Zucker and Gollust go back nearly 20 years working together at NBCUniversal and then at CNN, beginning in 2013. Both executives are currently divorced. Of their relationship, Gollust said in a statement, “Recently, our relationship changed during Covid.” However, it’s common knowledge among multiple sources both in and outside CNN that their romantic relationship began much earlier than the couple are saying publicly. By publicly committing themselves to a timeline that is at odds with that, Gollust and Zucker may have opened the door to further problems if contradictory evidence about their relationship comes to light. While Gollust remains at CNN for now, that might not be the case after the merger goes through in the spring.

What does this mean for the 9 p.m. time slot?

Zucker was intimately involved in every decision concerning the network; from control room decisions, to daily editorial calls, to programming decisions. CNN still has to name a 9 p.m. host and Zucker was likely going to have the final say on that.

The network has used a variety of guest-hosts at 9 p.m. since Chris Cuomo was fired last December. They’ve gone with two hours of Anderson Cooper 360. Brianna Keilar has guest-hosted the hour, as have Jim Acosta, Michael Smerconish and Laura Coates. Frankly, none of the guest-hosts have rated all that well. Hour No. 2 of AC360, ironically, has performed the best, losing relatively little of the first hour audience.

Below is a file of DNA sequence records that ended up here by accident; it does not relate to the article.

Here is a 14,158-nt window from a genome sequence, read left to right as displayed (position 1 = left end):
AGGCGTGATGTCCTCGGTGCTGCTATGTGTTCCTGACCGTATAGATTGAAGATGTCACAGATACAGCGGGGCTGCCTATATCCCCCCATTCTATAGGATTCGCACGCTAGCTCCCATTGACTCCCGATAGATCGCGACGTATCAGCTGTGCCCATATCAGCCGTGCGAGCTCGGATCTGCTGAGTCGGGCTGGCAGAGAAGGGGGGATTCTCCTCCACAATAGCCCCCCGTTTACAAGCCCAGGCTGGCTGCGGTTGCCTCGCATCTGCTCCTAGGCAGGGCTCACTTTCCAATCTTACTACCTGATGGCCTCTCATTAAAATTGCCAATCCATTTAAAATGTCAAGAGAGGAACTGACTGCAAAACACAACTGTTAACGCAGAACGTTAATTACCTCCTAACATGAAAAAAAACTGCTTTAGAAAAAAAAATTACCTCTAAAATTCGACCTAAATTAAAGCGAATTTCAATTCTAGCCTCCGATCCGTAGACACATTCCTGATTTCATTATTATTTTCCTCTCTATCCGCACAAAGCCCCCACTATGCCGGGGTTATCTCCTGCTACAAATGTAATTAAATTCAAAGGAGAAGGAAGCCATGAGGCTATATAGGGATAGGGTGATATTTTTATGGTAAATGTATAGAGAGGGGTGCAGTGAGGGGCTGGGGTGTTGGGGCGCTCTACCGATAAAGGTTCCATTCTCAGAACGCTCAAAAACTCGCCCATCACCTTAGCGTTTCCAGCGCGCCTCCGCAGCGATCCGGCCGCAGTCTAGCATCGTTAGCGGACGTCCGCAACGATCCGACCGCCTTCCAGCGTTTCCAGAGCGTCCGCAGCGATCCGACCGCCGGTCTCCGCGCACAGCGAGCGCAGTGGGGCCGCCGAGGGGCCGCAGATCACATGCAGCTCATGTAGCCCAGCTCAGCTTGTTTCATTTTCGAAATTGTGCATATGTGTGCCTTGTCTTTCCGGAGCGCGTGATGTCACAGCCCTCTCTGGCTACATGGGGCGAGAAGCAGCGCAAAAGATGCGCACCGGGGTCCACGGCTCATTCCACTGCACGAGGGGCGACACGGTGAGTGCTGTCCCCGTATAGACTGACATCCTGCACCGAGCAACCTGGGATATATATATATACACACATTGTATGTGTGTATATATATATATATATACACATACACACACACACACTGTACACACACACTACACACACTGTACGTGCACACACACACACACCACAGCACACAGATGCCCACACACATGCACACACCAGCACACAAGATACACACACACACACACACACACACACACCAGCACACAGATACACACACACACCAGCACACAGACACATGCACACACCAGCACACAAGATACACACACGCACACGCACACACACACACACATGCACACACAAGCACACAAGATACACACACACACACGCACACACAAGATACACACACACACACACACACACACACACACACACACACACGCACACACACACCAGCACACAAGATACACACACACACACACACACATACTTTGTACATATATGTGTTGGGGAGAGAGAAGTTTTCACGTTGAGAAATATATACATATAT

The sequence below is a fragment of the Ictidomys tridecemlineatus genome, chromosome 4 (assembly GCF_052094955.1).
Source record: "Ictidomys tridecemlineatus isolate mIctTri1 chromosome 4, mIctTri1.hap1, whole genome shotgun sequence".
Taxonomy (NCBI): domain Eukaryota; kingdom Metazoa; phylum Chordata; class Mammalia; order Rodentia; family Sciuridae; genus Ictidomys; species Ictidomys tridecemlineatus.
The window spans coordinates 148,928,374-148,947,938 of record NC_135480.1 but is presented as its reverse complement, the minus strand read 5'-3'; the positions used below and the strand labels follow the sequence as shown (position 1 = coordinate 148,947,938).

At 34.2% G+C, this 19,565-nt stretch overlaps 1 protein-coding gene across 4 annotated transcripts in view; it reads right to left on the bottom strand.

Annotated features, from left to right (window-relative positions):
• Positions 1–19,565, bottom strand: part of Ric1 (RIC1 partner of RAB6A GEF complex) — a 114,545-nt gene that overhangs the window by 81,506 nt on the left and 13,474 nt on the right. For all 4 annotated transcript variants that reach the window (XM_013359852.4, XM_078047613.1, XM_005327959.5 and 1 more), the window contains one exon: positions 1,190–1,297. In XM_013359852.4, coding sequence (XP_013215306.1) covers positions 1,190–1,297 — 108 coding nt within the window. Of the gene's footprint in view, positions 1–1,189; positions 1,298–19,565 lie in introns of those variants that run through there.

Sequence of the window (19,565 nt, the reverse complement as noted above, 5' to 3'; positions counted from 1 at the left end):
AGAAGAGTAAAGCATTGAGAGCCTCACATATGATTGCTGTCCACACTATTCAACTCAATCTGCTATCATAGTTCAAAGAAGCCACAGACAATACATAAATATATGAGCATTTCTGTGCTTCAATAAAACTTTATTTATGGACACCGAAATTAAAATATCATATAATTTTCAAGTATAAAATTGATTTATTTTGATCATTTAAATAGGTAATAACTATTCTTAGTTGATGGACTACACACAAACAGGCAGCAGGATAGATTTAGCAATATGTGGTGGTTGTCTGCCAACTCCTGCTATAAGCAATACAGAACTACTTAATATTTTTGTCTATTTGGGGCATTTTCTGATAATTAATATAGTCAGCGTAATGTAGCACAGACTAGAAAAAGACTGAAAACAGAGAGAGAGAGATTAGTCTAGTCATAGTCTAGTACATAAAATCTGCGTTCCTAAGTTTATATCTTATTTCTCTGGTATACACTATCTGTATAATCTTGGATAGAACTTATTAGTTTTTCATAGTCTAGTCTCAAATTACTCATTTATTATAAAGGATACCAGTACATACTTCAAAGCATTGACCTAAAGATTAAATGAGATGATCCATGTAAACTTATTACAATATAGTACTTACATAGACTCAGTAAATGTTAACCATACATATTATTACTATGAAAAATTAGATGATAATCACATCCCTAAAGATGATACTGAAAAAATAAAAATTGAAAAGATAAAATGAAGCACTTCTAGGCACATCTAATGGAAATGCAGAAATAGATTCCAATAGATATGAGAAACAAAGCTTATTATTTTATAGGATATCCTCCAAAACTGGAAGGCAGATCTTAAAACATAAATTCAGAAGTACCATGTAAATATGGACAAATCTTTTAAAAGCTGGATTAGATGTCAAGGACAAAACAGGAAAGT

That said, the 9 p.m. time slot, one that was once held by Larry King, is pivotal for CNN. MSNBC’s The Rachel Maddow Show has dominated its CNN timeslot competition for years. However, Maddow is now winding down her presence on MSNBC’s 9 p.m. hour, which could give CNN an opening in the timeslot for the first time in a while. Needless to say, this is a big decision for CNN and the network will want to get it right.

One idea is Don Lemon at 9 p.m., Acosta, Keilar, or Coates at 10 p.m., and Smerconish at 11 p.m. Or the network can return to two hours of AC360 (8-10 p.m.), which is what its schedule looked like before the 2018 launch of Cuomo Primetime—and two hours of Don Lemon Primetime (10 p.m.-12 a.m.)—and keep everyone else in their current timeslots.

The network will likely stick with guest hosts through the merger and then make the big 9 p.m. timeslot decision after a new president is installed.

Will the Zucker exit impact the CNN+ launch plans?

Zucker was a driving force behind this mammoth streaming news service, which last July announced a Q1 2022 launch. That means sometime before the end of next month. Will the debut be pushed, or will CNN stick with the original plans? So far the network isn’t saying, but it’s going to have to decide soon.

UPDATE: According to a CNN+ spokesperson, “I will gladly say on the record that we are still very much on track to launch CNN+ on time. Last week’s changes do not impact the launch of CNN+.”

Is there any chance that Zucker returns post-merger?

It seems as though the majority of CNN staffers, particularly the most visible ones, are extremely loyal to Zucker and would push for his return—and Discovery CEO David Zaslav, who will run Warner Bros. Discovery, is a close friend of his. So while a Zucker comeback isn’t completely out of the realm of possibility, it’s still likely a long shot: Discovery is probably going to wash its hands of the situation and move on.